The dialogue helped highlight insights on how Indian companies addressed corporate gaps between women and men or promoted gender friendly policies while realizing business benefits. Panel members included CEOs from Goldman Sachs, Morgan Stanley, Unilever, Mondelez and Cipla, who candidly shared their private sector approaches and lessons in recruiting, retaining, and promoting women. Several panelists also shared their personal experiences, proving that motherhood and professional growth are compatible. The co-Country Head of Morgan Stanley and Executive Vice Chairman of Cipla mentioned the importance of having a mentor and role model. They both cited fellow panelist, Zia Mody of AZB Partners, as having reached out to them when they were returning to work after having their children and highlighted the importance of having a mentor to build their confidence and share guidance at that critical time.

Panel members shared practical guidance and business case data on how their companies have invested in their female talent to strengthen the bottom line. Speaking at the #Be Bold for Change event, Bunty Bohra, Chief Executive Officer of Goldman Sachs Services (India), stated, "Thought leadership around diversity is important, but taking action and creating accountability is what achieves meaningful outcomes." Bohra added, "Diverse recruiting strategies, such as our Returnship Program for those looking to return to the workforce, and investments in infrastructure, such as our full-time childcare centre, have delivered tangible results in our effort to attract, retain, and develop top female talent."

The McKinsey report found that over 75 percent of people interviewed in India believed that "when a mother works for pay, the children suffer."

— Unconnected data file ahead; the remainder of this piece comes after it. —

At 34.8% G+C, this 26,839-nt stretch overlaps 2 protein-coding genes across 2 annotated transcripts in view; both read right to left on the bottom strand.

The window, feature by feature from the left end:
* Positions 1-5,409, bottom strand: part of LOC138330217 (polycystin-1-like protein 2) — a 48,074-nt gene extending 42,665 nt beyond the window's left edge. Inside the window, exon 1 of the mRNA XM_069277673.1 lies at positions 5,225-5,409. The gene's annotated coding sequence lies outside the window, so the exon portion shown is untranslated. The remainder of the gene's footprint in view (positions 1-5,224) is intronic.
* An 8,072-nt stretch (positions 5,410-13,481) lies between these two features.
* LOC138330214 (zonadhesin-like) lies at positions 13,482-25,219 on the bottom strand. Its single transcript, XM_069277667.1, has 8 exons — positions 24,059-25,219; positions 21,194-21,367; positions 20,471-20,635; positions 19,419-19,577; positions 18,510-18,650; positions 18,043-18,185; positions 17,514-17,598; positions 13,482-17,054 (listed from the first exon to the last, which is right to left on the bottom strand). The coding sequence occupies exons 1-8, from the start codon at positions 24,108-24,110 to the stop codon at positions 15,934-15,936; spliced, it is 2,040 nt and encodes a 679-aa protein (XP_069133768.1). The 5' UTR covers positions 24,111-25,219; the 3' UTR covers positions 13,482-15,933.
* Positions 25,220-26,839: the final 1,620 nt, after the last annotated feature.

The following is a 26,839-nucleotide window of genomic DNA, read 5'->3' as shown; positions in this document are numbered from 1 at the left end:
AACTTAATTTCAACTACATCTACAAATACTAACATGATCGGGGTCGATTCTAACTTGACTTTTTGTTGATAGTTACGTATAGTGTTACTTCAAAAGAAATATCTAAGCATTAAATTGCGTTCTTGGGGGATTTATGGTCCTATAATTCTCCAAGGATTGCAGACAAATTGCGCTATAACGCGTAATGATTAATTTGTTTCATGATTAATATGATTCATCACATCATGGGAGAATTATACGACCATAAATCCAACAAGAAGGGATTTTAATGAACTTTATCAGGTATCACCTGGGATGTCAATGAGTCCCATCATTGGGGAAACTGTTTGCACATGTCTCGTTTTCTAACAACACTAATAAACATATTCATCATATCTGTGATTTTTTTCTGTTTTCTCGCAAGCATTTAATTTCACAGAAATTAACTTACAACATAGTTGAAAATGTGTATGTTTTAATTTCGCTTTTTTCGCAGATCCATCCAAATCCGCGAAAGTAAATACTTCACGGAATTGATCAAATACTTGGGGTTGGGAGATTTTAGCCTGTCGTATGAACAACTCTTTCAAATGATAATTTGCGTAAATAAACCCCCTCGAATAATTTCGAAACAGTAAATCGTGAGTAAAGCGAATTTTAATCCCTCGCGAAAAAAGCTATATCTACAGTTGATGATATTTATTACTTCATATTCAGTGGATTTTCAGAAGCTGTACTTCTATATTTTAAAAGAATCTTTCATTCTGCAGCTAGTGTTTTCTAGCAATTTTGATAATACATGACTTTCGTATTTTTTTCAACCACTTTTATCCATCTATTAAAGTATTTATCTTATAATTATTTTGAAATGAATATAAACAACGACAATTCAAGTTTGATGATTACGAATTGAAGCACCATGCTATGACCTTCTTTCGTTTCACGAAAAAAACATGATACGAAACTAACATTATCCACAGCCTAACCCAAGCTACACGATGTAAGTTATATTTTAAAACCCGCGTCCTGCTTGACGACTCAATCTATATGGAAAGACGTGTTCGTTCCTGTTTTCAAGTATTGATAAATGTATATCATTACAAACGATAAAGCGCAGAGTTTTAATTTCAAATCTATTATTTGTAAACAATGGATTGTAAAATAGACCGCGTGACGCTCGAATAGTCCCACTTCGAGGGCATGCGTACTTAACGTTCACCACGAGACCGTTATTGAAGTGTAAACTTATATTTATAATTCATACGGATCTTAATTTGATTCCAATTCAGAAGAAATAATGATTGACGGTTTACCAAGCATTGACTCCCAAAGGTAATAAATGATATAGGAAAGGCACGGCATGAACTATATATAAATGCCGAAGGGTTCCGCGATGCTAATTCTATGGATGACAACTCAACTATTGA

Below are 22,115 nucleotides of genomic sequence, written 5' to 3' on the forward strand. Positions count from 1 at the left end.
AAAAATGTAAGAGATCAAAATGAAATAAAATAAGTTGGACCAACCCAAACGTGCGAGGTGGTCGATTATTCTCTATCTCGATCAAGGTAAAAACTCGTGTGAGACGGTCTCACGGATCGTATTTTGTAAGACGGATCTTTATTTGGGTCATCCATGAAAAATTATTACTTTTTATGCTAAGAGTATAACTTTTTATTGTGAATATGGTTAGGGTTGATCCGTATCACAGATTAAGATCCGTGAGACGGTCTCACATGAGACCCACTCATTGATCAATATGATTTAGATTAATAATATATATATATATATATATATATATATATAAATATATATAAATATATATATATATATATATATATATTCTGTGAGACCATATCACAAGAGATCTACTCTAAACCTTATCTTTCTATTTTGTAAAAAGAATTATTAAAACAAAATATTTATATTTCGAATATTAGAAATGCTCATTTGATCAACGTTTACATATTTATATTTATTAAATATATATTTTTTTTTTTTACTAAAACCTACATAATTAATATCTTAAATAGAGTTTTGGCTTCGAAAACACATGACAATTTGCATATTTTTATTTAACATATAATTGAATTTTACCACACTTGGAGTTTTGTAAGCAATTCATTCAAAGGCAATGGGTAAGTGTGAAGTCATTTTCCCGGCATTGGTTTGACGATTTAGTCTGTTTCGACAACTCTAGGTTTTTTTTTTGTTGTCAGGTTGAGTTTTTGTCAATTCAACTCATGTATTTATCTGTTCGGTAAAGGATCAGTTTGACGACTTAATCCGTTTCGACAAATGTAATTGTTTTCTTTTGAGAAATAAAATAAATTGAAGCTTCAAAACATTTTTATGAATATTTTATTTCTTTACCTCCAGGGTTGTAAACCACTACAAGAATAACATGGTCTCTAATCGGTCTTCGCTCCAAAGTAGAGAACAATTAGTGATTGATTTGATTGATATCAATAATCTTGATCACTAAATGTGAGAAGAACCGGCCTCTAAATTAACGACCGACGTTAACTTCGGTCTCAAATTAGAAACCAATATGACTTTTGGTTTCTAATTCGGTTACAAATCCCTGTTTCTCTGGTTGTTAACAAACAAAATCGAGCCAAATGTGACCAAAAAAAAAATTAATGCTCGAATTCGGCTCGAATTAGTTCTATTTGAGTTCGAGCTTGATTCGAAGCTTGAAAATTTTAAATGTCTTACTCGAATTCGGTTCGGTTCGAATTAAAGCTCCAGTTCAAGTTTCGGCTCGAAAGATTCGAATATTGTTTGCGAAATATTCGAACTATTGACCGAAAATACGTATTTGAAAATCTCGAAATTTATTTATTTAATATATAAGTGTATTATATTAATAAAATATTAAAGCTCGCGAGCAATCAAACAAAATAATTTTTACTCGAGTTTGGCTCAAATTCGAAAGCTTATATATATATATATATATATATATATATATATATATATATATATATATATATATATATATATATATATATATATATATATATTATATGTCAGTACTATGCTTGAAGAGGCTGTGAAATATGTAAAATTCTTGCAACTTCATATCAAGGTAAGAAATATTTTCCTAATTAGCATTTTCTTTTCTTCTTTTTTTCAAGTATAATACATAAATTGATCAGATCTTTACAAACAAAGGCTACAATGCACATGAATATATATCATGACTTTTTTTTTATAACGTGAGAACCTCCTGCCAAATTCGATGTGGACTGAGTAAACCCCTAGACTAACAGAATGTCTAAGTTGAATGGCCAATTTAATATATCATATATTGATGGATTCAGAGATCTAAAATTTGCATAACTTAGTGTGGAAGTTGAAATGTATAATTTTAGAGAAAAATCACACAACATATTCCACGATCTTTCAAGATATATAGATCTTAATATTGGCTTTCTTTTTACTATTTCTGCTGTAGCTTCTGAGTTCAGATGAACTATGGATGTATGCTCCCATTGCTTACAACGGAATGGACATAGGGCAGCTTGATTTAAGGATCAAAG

Mengistu Alemayehu, Regional Director, IFC South Asia, went on to say, "Few other successes can have the most profound and lasting contribution to social, political, and economic advancement of humanity than achieving gender equality and women empowerment. In this regard, IFC's approach has been to pro-actively work towards the economic ownership and corporate leadership of women." IFC has committed to expanding its work in India with current and new clients to ensure that women can access jobs and assets.

While innovative polices are needed to bring women into the formal labour force, attitudes of both men and women need to change. The McKinsey report found that over 75 percent of people interviewed in India believed that "when a mother works for pay, the children suffer." Less than 30 percent believed this in Germany and Australia, reflecting that attitudes influence gender equality outcomes. Many women in India work very hard in the informal sector, without recognition or remuneration.

This article is a call to action for employers, policy makers, and families to take steps and do their bit towards providing more and better job opportunities for women, coupled with supportive measures to ease the burden of unpaid domestic duties. A progressive societal mindset can propel us towards effectively supporting women entering the formal labour force with success, dignity and motivation.